But while they were gone to DC to bury Vernon Baker, the community repaired their house in tribute.
Baker was born on December 17, 1919, in Cheyenne, Wyoming, the youngest of three children. After his parents died in a car accident when he was four, he and his two sisters were raised by their grandparents. His grandfather Joseph S. Baker, a railroad worker in Cheyenne, taught him to hunt in order to feed the family and became "the most influential figure in Vernon's life." His relationship with his grandmother was much more strained, and he spent a few years at the Boys Town orphanage in Nebraska to be away from her.
Baker graduated from high school in his grandfather's hometown of Clarinda, Iowa. He then worked as a railroad porter, a job he despised, until his grandfather's death from cancer in 1939. A series of menial jobs followed until his enlistment in the U.S. Army in mid-1941. At his first attempt to enlist, in April 1941, he was turned away, the recruiter stating "We don't have any quotas for you people." He tried again weeks later with a different recruiter and was accepted; he requested to become a quartermaster but was instead assigned to the infantry.
Baker entered the Army on June 26, 1941, six months prior to the U.S. entry into World War II. He went through training at Camp Wolters, Texas, and after completing Officer Candidate School was commissioned as a second lieutenant on January 11, 1943.
In June 1944, Baker was sent to Italy with the all-black 92nd Infantry Division. He was wounded in the arm in October of that year, hospitalized near Pisa, and in December rejoined his unit in reserve along the Gothic Line. In early spring, 1945, his unit was pulled from the reserves and placed in active combat. On the morning of April 5, he participated in an attack on the German stronghold of Castle Aghinolfi. During the assault, Baker led his heavy weapons platoon through German defenses to within sight of the castle, personally destroying three machine gun nests, two observation posts, two bunkers, and a network of German telephone lines along the way. It was for these actions that he was later awarded the Medal of Honor.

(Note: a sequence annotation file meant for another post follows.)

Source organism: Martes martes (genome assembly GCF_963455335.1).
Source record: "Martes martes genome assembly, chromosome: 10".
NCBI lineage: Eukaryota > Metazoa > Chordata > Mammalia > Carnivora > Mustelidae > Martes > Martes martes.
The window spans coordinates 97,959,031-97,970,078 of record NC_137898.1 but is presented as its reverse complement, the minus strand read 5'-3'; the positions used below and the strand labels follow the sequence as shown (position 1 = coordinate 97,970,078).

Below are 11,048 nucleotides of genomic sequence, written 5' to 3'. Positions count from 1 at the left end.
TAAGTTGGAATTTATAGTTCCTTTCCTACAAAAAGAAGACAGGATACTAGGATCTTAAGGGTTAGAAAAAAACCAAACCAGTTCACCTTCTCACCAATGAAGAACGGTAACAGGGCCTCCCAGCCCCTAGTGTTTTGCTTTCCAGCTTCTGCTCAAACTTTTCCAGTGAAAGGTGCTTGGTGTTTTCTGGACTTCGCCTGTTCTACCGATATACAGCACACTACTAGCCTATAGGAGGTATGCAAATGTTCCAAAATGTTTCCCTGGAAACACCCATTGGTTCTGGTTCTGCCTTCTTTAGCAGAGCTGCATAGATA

After the end of the war, Baker remained in Europe with the Allied occupation forces until 1947. He later joined the Army Airborne forces and left the military in 1968 as a first lieutenant. . .
Baker's first wife was Leola Baker. His second wife was Fern Brown; the couple had three children. After his wife's death in 1986, he moved to a cabin in the Benewah Valley of northern Idaho. Baker was an avid hunter, and hunted elk in northern Idaho before and after moving to the area. In 1989, he met a German woman visiting the U.S., Heidy Pawlick, whom he would later marry.
Baker died at his St. Maries, Idaho, home on July 13, 2010 after a long battle with cancer. He had been near-death due to brain cancer in 2004 but had recovered. His funeral at Arlington National Cemetery on September 24, 2010, was attended by three other Medal of Honor recipients, and his family, for whom funds to travel to the service were raised by their local community. -- Wikipedia.
From his MoH citation:
For extraordinary heroism in action on 5 and 6 April 1945, near Viareggio, Italy. Then Second Lieutenant Baker demonstrated outstanding courage and leadership in destroying enemy installations, personnel and equipment during his company's attack against a strongly entrenched enemy in mountainous terrain. When his company was stopped by the concentration of fire from several machine gun emplacements, he crawled to one position and destroyed it, killing three Germans. Continuing forward, he attacked and enemy observation post and killed two occupants. With the aid of one of his men, Lieutenant Baker attacked two more machine gun nests, killing or wounding the four enemy soldiers occupying these positions. He then covered the evacuation of the wounded personnel of his company by occupying an exposed position and drawing the enemy's fire. On the following night Lieutenant Baker voluntarily led a battalion advance through enemy mine fields and heavy fire toward the division objective. Second Lieutenant Baker's fighting spirit and daring leadership were an inspiration to his men and exemplify the highest traditions of the Armed Forces.